The infamous rebellion took place 185 years ago
It was in August of 1831 that Nat Turner led a rebellion of Virginia slaves that left dozens of people dead, including small children. One-hundred and eighty-five years ago this week, in the early hours of Aug. 22, Turner and a some of his fellow slaves entered Turner’s master’s home, having decided that Turner “must spill the first blood” to start the rebellion, as Turner would later recount. Turner was soon captured and the uprising was suppressed. But in the weeks immediately afterward, Americans everywhere clamored to know something that may now seem obvious: Why had he done it? Nearly two centuries later, the legacy of that question is still evolving.
In November of 1831, shortly before to his execution, Turner gave ajailhouse confession, to attorney Thomas Gray, to answer the question. The story began, Turner said, in his childhood, when he had an experience that seemed to his family an indication of the powers of prophesy. Growing up believing that he was destined for great things, he eventually reached a turning point, as he recalled:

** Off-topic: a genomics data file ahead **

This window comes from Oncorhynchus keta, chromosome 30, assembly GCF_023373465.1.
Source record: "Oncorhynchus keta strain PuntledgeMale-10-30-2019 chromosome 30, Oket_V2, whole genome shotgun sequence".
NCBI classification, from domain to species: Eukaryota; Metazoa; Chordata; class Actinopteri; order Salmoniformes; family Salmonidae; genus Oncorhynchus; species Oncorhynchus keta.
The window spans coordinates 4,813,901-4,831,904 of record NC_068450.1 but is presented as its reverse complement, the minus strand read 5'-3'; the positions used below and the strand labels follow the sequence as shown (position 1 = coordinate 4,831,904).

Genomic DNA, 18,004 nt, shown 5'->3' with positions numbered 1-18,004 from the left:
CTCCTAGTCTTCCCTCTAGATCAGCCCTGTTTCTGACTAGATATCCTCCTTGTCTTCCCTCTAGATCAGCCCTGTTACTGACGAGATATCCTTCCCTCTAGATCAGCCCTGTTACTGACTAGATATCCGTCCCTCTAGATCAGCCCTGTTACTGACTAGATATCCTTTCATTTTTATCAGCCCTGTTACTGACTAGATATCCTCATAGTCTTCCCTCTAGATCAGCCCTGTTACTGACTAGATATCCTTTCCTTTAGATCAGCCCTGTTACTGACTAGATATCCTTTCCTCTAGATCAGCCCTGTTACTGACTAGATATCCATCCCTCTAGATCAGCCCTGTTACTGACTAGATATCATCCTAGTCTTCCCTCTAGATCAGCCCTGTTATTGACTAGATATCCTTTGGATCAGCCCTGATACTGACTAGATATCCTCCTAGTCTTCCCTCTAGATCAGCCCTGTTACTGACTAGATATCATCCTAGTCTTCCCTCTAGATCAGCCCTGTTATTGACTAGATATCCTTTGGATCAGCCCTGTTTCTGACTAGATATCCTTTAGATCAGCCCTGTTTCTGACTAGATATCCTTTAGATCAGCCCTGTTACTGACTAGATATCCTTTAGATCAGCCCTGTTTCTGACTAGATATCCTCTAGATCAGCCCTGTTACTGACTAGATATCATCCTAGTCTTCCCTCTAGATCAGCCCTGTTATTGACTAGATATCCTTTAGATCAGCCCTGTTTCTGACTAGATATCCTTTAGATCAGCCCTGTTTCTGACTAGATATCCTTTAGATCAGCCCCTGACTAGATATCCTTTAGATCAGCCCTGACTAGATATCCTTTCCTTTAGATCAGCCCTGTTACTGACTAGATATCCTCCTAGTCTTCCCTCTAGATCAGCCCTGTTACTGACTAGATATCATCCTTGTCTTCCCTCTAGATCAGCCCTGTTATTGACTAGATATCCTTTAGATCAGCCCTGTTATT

As I was praying one day at my plough, the spirit spoke to me, saying, “Seek ye the kingdom of Heaven and all things shall be added unto you.” Question—what do you mean by the Spirit. Ans. The Spirit that spoke to the prophets in former days—and I was greatly astonished, and for two years prayed continually, whenever my duty would permit—and then again I had the same revelation, which fully confirmed me in the impression that I was ordained for some great purpose in the hands of the Almighty. Several years rolled round, in which many events occurred to strengthen me in this my belief. At this time I reverted in my mind to the remarks made of me in my childhood, and the things that had been shewn me—and as it had been said of me in my childhood by those by whom I had been taught to pray, both white and black, and in whom I had the greatest confidence, that I had too much sense to be raised, and if I was, I would never be of any use to any one as a slave. Now finding I had arrived to man’s estate, and was a slave, and these revelations being made known to me, I began to direct my attention to this great object, to fulfil the purpose for which, by this time, I felt assured I was intended.